Freedom for me is never an abstract concept reduced to a glossary of philosophical terms. I resist the idea of freedom when I see it presented as a thesaurus of words or even as a collection of indicators by economists. They somehow seem to think numbers can represent freedom and that there is a notion of freedom like the concept of Gross National Happiness. Freedom to me is embodied. It must smell, taste, evoke memories and convey the sense of an animation film. It must demand storytelling. It must have that bitter-sweet feeling that some concepts and memories have that gives them a different sense of life and living. Freedom, as one of my friends said, should be a menu card of memories. It should smell sweet, or bubble like wine, and yet have that touch of lemon pickles, that sharp, singular tang that keeps you alert for any dilution of the taste you enjoy. Freedom has to combine myth and everydayness and summon the storyteller.
Freedom for me is a collage of photographs, pictures which evoke myths and memories. If one talks of India’s freedom, my first recollection is the Salt March. It evokes the very semiotic of freedom, of vulnerable bodies articulating their world through their bodies, where every act of the body evokes the dreams of the body politic. The Dandi March conveys the epoch of freedom, that mix of vulnerability, and determination, courage and defiance which enacts the alphabet of freedom. It choreographs freedom by denying fear. The body becomes iconic of the concept as it challenges competing concepts of fear, repression and authoritarianism represented by the colonial power. In one more way it represents freedom to, for, and freedom against, freedom in all its dialects.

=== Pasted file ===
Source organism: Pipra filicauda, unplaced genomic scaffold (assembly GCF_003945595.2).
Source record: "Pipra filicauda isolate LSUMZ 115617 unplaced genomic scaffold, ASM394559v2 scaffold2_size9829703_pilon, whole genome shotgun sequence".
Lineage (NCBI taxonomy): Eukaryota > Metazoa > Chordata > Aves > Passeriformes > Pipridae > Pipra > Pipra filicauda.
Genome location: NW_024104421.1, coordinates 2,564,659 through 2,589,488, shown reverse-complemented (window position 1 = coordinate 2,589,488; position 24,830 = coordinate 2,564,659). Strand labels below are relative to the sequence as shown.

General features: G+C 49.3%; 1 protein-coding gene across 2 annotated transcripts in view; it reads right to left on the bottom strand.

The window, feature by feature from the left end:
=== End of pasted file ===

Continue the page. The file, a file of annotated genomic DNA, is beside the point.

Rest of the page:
The next picture in my scrapbook of freedom is Nehru’s ‘Tryst with Destiny’ speech where he stands in Parliament, poignantly vulnerable, uttering the promissory notes of a nation before the Constituent Assembly. The voice trembles, pulses with emotion like a school boy reciting a speech. Freedom is always a promissory note of future actions and assertions of being.